Today, you'd THINK would have been a downhill move, since the A/C in Denney was dead and it was a Sauna Party in the DMP.  But when I got home, such lovely surprises!  There was a package from Kevin, returning the rice cooker and sending me some gifties.  In addition, there was a letter from my auto loan company.  Now, this was a little worrying, since last I checked I had paid that loan in full last month.  But I opened it up, and there was the title to my Jetta!  So only 2.25 years after my parents paid off the loan on my Corolla and I subsequently totaled it, I own my car outright again!  And although a little part of me was just worried that I might be tempting fate to say that, I don't think it's too dangerous: I drive but rarely, and I have a not-entirely-irrational dislike of left turns now.  So yes, I'm totally an adult or something, with my paid-off car and my rice cooker :)

And I made tasty tasty dinner tonight.  Curried mushrooms and eggplant -- it's so rich and thick and almost meaty.  Really more of a wintry dish, though; I'll have to remember it for when it gets colder.  Ooh, and then later Meg, Amanda, and I had ice cream, and A gave me a probe thermometer -- she knows me too well :)

Oh, and I made 7 quarts of vegetable stock today.  Like you do.  And watermelon sorbet.  And watermelon agua fresca, because JESUS CHRIST WATERMELONS ARE HUGE.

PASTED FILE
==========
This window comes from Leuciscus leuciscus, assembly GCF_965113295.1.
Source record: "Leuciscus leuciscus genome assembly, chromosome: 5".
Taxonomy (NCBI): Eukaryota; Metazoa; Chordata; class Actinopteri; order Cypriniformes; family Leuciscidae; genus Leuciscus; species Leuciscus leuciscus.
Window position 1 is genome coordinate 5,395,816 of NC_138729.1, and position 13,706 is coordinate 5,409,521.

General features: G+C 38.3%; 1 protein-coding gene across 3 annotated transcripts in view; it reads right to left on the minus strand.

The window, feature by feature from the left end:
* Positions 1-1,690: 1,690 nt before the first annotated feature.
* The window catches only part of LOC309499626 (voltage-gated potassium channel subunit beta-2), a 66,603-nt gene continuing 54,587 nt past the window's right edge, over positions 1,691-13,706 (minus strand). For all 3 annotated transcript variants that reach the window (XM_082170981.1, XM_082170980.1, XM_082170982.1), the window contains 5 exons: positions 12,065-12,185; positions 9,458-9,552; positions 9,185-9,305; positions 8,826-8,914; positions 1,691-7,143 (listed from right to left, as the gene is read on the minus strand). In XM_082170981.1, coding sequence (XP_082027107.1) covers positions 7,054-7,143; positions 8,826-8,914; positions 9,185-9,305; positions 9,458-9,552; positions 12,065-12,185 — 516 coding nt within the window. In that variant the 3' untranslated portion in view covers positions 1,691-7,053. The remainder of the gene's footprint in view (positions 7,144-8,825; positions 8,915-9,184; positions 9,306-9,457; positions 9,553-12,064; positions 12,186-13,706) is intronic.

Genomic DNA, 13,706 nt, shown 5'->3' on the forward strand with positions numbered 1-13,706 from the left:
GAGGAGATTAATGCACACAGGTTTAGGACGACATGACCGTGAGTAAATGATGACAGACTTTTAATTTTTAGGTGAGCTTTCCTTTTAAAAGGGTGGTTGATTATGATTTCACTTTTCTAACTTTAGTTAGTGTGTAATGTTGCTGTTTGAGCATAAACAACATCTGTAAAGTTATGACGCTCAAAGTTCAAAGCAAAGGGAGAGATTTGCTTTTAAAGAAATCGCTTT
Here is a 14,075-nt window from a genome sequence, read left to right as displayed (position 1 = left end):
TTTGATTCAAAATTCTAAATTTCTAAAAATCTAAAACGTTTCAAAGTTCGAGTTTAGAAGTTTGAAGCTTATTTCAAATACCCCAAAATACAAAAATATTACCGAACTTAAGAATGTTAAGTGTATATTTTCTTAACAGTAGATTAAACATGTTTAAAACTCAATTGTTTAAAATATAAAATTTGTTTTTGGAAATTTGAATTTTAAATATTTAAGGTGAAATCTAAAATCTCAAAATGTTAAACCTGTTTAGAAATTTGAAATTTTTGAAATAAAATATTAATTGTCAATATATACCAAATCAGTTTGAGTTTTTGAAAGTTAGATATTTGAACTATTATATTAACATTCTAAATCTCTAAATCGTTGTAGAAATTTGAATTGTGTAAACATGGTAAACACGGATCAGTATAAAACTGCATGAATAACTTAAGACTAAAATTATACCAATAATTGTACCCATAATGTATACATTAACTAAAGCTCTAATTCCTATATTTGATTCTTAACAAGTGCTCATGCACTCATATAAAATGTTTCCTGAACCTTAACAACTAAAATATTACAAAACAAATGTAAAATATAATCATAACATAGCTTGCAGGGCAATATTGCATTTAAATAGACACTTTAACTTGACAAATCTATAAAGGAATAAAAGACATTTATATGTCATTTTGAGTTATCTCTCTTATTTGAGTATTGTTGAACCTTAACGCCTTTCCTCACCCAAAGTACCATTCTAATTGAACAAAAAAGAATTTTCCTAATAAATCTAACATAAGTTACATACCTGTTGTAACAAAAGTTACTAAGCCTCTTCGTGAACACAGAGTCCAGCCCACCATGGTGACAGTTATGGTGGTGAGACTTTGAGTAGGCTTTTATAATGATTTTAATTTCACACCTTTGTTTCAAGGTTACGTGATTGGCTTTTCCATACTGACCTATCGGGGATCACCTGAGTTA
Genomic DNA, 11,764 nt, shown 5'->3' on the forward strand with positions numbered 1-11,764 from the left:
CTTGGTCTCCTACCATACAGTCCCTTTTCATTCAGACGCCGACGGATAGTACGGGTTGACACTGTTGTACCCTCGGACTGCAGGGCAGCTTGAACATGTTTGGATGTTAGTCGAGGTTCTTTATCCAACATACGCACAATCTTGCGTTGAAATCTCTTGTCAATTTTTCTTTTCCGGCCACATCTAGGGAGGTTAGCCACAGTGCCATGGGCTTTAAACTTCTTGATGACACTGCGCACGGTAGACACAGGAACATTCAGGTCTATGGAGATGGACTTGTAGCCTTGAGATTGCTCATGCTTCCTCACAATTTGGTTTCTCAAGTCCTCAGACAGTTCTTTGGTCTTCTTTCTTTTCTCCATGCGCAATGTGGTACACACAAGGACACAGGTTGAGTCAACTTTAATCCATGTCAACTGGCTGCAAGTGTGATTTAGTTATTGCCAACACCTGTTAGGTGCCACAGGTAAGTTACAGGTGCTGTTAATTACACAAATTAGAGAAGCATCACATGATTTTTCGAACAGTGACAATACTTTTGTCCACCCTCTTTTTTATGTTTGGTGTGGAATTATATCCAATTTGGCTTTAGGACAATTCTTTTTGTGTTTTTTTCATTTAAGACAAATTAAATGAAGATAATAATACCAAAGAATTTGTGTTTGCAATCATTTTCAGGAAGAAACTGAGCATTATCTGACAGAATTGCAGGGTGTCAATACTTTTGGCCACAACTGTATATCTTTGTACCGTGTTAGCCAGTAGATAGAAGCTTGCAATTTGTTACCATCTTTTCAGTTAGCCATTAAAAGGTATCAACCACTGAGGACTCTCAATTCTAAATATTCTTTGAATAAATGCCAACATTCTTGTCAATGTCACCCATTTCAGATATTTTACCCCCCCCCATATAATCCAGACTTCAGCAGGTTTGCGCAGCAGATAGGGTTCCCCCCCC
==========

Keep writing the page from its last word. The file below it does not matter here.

Also, last thing: Giant Eagle, my lucky grocery, is a den of fail.  I went to buy more corn syrup (I realized halfway through the sorbet that I didn't have enough, and didn't want the flavor distraction a honey sub would add), and well -- it was bad.  First off, I can't find anything, because the thing's been under renovation for months, and it's entirely possible it will be until well past the end of the year.  Second, even after I found the appropriate sections, they've mysteriously stopped carrying the things I like.  I'm REALLY brand-loyal with my hot sauces, and they didn't have them.  Now, not having Valencia hot sauce is... understandable, albeit sad, since it's really delicious.  But to not have Louisiana brand hot sauce, that's just annoying.  I wanted to buy the big-ass bottle, which shplorts out perfectly when you shake it.  And yes, there is Tabasco, but I really prefer La. brand; Tabasco tastes unbalanced to me (too much vinegar, not enough pepper).  AND -- and and and -- they only had the stupid small bottles of Tabasco.  Not to mention that the Hispanic section, usually my source for non-kidney red beans, had only pintos, blacks, and garbanzos.  All fine legumes, but what about my red beans?